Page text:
No one bitched about the 1965 Chevy Impala because it was available with ten engine choices (ranging from the 230ci straight six to the fire-breathing 409), and five transmission choices (three manual, two automatic), and more than a dozen colors, and could be had as a coupe, sedan, convertible, or wagon, and with that canted-forward grille and six round taillamps and coke-bottle flared rear fenders, they were beautiful from any angle.

      Like the Camry, it was reliable and sold like hotcakes. Other than that, I think they have as much in common as Halle Berry and Dave Barry.

  • avatar
    ajla

    A 1955 Mercury Montclair is also impressive next to a 1896 Ford Quadricycle. Did people in ’55 walk around in constant awe of what they could purchase?

    • 0 avatar
      210delray

      In a way, they did. The U.S. experienced a long run of exceptional prosperity in the 50s and into the 60s as a result of WWII. All other major powers’ industries had been bombed into near-oblivion, and we were the only one still standing. Consumers, eager to spend their newly acquired wealth and shake off the specter of the Great Depression, went on a buying spree. 1955 was a record-breaking sales year, with almost all major makes offering splashy new designs. Optimism was brimming; about the only major concern was the “Red Threat” of atomic destruction. We even discovered a vaccine for polio that year.

  • avatar
    Short Bus

    We needed a family truckster to haul kids around in and we needed to keep the cost as low as possible. We bought a used Camry, and for the task it is meant to perform it is an excellent car.

    I don’t understand the hate. Toyota’s slogan of “Let’s go places!” pretty much sums up the car nicely.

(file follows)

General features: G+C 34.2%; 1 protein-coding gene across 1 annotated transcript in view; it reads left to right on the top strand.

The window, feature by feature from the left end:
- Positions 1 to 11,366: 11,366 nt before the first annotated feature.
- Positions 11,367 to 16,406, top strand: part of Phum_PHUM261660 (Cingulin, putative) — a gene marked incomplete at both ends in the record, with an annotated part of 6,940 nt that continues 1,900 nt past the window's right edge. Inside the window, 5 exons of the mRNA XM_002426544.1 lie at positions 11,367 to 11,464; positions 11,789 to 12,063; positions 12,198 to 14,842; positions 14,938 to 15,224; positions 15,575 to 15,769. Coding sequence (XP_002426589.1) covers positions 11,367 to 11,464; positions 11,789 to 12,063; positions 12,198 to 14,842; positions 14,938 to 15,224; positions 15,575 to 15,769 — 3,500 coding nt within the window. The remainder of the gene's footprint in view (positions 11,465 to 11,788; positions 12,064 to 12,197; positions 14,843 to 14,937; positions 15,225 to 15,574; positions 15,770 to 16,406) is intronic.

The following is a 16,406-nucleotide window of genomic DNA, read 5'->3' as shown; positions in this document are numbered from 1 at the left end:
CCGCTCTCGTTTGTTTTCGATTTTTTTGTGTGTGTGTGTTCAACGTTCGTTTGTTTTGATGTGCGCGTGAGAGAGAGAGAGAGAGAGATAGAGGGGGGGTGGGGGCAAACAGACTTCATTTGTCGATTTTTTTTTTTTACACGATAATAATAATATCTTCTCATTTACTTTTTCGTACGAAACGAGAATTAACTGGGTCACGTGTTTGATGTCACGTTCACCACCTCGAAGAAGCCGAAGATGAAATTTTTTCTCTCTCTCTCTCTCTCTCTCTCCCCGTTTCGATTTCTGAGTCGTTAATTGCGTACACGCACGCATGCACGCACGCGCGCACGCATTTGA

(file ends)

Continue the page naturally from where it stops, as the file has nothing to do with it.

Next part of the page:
No, you don’t buy one if you desire an interesting driving experience. But if you’re trying to fill the need of hauling multiple fleshy bags of meat from one place to another, it is perfect.

    • 0 avatar
      Drzhivago138

      I think the hate stems from the insufferability of the advertising, promoting an appliance as cool, hip, froody, etc. (Jan comes to mind.) But the hate comes from people who don’t understand marketing. You have to promote your vehicle as cool, hip, froody, etc. You can never call it an appliance, a here-to-there vehicle.

      • 0 avatar
        Short Bus

        Agreed on that one. What’s funny about how they’re pushing the ’15 model is that it’s basically the same as the ’07 model, that they’re focusing on making the car “fun” and “exciting.” While I do think that while it may be possible to feel that the SE models are fun and exciting (I was surprisingly impressed by the V-6 SE I drove), the other flavors are anything but “fun” or “exciting.”

        I do my best to insulate my brain from marketing and just evaluate the product based on its own merits. So I suppose the annoyance it may cause other people can be somewhat lost on me.

      • 0 avatar
        Kenmore

        “(Jan comes to mind.)”

        I love Jan. I’d pleasure her and cook for her and give her the 30 more lbs. she so desperately needs.

  • avatar
    Pebble

    Toyota: Defending the indefensible.

  • avatar
    George B

    To me the Toyota Camry represents good engineering focused on what the American consumer wants. The reputation for reliability comes from thousands of engineering decisions where not inconveniencing the end customer was given higher priority than marginally better performance or insignificant fuel economy improvements. It would be interesting to see what Toyota engineers could come up with if they had the opportunity to take the Camry and make a more performance oriented version. It would also be nice if Toyota put some effort into making their cars more attractive.